What was it about this area that produced so many people that would challenge the conventional wisdom of their day, and set the Classical Greek world onto a new path of inquiry and reason? Part of it comes from where Miletus was situated. In many ways, Miletus was the Ancient world's "crossroads and cross naval paths" of the Western world. It was a sea-port, and as such it had access to trade from all over the known world, ranging from Greece to the Levant, Egypt, Punic Northern Africa and elsewhere in the Mediterranean. Miletus was what was referred to as a secular city state (or Polis). In short, Miletus was happy to keep its religious life and its political life separate. This was an attribute that would come to be seen as defining of most of the city states of the Classical Greek era and those in its sphere. Why Miletus was the first to flower with this "rational thought" is not certain, but many point to the fact that, because of its strong position in inter-continental trade, its lack of a dominance from a religious hierarchy, and its ability to have enough riches so that some people didn't have to scrape out a living from the soil alone, helped set the stage for people to look at the world and say "so, what have we got here?" in ways no other kingdoms or civilizations had the time or luxury to consider.
Thales, Anaxamander and Anaximenes of Miletus
Many people look to Thales as the start of the great Greek tradition of Philosophy. The fact that he was brilliant and unorthodox comes to us from various sources (Aristophanes mentions him by name in one of his plays written two hundred years after his passing). He comes down to us as being a bit of a "absent minded professor" type, but one who could also use the knowledge he gained to take advantage of the opportunities in the world, opportunities he profited from handsomely. In short, Thales enjoyed a position as a wealthy man, and that ability also allowed him time to make observations and put them into practice in ways a common man of the time would neither have the inclination or the free time to do (and have the influence to convince others that he was on to something). Thales would become famous for his statements regarding Astronomy, and the ability to fairly accurately predict eclipses. Thales is also believes to be the man that adapted Egyptian Geometry with numerous theorems, many of which Euclid was later to refine and codify.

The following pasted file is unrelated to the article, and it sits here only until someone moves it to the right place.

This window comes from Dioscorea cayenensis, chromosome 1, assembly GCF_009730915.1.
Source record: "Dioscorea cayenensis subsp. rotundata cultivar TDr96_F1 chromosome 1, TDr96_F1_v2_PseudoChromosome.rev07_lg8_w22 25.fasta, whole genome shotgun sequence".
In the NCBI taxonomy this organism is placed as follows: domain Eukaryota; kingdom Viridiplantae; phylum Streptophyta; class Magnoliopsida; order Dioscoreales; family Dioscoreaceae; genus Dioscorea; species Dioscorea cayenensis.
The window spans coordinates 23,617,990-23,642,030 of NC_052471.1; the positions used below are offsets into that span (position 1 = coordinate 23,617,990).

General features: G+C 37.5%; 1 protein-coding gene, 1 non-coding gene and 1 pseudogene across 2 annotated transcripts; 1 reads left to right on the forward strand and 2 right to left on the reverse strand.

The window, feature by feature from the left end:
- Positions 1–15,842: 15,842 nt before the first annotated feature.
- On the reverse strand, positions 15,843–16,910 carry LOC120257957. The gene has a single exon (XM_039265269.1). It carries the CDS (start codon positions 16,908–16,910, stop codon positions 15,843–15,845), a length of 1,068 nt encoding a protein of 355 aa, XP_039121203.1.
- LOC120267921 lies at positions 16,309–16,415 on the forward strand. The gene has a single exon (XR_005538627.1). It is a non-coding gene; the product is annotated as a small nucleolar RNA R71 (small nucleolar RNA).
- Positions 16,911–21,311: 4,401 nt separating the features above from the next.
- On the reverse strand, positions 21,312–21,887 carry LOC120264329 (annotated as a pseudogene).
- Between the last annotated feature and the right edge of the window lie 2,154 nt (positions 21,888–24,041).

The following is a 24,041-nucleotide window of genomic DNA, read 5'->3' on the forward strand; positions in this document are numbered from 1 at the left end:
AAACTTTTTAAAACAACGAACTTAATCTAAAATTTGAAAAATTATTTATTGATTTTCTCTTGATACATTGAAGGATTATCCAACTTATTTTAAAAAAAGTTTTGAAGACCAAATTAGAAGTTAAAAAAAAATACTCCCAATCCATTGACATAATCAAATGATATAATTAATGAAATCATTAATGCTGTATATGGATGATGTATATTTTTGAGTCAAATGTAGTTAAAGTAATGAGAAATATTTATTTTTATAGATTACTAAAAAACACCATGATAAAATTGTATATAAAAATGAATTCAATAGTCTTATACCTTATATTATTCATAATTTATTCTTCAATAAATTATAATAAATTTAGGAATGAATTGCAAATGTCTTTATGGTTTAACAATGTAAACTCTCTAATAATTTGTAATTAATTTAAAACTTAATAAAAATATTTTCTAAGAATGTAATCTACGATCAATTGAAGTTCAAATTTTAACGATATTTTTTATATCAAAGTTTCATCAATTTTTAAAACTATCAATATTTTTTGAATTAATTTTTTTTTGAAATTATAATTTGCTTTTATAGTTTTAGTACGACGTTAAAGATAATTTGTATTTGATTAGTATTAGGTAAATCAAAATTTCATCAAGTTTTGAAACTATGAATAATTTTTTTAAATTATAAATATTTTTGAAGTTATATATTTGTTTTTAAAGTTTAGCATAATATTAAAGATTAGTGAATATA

Anaximander is credited with being one of the first known "map makers", having drawn the inhabited world that was, or at least the world that was known to him and to those who had traveled by land or sea in the regions they were aware of. Anaximander is credited with warning the Spartan king of an impending earthquake, and encouraging the kingdom of Sparta to seek shelter. He is also one of the first to look at space and see it as an infinite void where numerous stars are to be found, surrounded by an eternal substance that he referred to as Apeiron, which was distinct from all of the classic elements. It was from Apeiron that the world formed, and that various elements separated into their own classes from the Aperion in space. This is one of the first references to the idea that matter in space was formed and coalesced to develop the world on which we stand.
Anaximenes took the idea that all things come from Air, and that in his estimation, air condensed into fire, then into wind, then into clouds, then water, and finally stone, out of which all other elements can be extracted. One of the more dramatic and, at the time, unprovable aspects of Anaximenes theories was the idea that the Earth floated on air and that the rarified air would be strong enough to support the weight of the world within it. In short, Anaximenes was one of the forerunners who described atmosphere and its role in regulating and sustaining life.
Xenophanes of Colophon